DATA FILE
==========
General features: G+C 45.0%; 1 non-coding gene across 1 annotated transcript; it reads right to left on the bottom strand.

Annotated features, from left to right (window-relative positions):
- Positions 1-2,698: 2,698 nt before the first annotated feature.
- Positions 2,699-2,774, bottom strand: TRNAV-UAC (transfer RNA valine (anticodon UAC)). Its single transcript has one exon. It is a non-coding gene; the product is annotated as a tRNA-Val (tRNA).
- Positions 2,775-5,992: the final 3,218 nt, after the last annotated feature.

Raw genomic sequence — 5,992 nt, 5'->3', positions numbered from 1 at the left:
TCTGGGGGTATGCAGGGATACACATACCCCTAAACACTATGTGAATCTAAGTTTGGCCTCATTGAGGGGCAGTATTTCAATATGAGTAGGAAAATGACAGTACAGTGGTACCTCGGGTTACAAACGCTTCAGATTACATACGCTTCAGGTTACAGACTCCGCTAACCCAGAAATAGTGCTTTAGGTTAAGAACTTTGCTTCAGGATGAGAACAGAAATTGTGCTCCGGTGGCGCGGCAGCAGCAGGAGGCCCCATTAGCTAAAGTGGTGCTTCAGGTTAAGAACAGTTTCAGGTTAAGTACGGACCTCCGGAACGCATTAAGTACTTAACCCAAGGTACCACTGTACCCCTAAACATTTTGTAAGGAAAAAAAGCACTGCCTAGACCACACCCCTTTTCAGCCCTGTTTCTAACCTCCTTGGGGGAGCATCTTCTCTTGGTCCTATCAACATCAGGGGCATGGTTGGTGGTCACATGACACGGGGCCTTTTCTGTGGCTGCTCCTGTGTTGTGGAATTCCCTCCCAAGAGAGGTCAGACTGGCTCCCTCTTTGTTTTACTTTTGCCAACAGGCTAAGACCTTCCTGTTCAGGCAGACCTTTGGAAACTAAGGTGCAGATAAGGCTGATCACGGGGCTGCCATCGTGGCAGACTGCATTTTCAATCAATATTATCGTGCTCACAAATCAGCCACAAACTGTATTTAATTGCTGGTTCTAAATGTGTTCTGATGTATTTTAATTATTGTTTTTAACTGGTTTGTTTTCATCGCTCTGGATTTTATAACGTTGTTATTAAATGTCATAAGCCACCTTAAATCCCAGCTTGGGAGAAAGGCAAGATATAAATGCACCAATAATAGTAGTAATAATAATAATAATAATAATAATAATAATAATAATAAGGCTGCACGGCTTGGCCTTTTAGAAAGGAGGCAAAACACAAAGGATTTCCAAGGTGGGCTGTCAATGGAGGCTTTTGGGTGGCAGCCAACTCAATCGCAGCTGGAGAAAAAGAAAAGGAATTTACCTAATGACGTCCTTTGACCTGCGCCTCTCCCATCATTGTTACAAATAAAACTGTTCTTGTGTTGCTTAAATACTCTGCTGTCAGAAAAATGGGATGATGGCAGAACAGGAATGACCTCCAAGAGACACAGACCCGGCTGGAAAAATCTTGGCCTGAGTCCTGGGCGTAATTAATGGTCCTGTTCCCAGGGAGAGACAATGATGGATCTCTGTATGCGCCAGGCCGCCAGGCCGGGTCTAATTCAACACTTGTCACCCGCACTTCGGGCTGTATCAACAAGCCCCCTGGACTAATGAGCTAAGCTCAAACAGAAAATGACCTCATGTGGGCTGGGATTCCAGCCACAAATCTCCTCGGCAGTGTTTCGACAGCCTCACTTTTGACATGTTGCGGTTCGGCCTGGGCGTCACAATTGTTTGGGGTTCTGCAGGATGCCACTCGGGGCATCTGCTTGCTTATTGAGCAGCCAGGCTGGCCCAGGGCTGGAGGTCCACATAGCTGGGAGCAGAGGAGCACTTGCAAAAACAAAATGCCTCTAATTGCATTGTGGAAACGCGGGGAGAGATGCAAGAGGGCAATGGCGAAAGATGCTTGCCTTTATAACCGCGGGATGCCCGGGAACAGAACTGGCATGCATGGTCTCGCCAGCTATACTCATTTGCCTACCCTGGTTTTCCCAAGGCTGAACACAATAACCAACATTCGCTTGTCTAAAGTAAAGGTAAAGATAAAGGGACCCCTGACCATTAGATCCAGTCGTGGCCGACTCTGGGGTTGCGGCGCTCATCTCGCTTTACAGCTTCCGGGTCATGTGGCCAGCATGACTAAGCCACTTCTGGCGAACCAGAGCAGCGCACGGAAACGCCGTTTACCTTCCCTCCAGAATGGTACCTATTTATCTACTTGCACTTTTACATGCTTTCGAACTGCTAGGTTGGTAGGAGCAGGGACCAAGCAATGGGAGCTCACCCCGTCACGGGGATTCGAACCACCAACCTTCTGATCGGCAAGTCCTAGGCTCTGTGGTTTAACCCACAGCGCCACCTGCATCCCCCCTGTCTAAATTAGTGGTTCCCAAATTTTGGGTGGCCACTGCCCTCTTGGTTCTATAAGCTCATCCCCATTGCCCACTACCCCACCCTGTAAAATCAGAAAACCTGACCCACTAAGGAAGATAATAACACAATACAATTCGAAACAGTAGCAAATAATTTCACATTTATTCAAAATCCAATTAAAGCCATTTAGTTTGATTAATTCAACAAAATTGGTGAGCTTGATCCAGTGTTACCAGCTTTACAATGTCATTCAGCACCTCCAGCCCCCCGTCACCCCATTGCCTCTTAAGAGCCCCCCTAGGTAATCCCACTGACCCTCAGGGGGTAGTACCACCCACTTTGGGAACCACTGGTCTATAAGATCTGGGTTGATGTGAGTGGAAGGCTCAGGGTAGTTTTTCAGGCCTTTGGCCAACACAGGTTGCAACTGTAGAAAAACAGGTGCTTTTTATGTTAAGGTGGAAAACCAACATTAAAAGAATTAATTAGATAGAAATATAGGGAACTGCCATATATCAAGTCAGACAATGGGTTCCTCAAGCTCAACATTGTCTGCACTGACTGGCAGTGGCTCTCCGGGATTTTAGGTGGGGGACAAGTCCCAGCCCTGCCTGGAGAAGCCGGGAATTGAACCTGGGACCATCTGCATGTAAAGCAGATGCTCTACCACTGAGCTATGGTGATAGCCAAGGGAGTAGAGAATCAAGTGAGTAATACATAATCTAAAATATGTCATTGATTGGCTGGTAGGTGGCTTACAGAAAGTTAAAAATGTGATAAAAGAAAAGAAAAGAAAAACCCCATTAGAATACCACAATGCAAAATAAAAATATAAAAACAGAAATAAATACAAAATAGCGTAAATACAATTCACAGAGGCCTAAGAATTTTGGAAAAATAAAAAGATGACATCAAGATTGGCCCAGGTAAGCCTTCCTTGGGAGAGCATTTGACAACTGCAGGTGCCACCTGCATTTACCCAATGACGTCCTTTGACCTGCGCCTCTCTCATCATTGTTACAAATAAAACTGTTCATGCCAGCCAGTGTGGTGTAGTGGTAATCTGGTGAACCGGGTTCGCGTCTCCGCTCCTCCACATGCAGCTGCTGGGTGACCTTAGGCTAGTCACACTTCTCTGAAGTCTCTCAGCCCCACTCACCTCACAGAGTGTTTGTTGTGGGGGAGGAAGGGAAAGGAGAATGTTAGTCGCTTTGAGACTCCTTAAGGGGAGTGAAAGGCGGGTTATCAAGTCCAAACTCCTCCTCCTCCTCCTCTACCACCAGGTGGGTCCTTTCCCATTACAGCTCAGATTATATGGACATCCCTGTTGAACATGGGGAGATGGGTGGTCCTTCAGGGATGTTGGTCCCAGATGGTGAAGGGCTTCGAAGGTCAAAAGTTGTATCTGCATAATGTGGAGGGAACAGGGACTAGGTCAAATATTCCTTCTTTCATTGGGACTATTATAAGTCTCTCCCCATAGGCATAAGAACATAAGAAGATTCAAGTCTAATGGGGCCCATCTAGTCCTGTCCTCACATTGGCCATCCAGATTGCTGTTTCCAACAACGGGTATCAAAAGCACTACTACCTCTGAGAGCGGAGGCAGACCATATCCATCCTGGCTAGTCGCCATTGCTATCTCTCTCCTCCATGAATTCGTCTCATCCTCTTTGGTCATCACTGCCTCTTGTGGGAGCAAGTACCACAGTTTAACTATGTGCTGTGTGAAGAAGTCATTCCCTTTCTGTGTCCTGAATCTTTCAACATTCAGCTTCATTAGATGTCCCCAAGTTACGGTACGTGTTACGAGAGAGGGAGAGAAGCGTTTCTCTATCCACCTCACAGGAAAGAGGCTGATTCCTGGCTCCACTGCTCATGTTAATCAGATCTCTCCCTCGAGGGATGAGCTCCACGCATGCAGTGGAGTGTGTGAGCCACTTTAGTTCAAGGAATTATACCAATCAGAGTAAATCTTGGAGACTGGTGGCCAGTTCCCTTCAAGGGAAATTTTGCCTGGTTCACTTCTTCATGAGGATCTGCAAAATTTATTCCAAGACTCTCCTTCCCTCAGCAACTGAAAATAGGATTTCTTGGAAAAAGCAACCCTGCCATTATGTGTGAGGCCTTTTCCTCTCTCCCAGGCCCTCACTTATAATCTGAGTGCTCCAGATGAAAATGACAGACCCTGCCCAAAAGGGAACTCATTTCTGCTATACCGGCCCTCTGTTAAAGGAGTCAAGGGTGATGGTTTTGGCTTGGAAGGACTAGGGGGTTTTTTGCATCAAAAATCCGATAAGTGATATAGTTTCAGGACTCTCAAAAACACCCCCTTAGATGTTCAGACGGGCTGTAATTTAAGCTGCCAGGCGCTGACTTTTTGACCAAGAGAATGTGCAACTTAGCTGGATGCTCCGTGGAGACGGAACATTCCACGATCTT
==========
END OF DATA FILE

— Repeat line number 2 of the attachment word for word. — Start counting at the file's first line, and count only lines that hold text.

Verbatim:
Annotated features, from left to right (window-relative positions):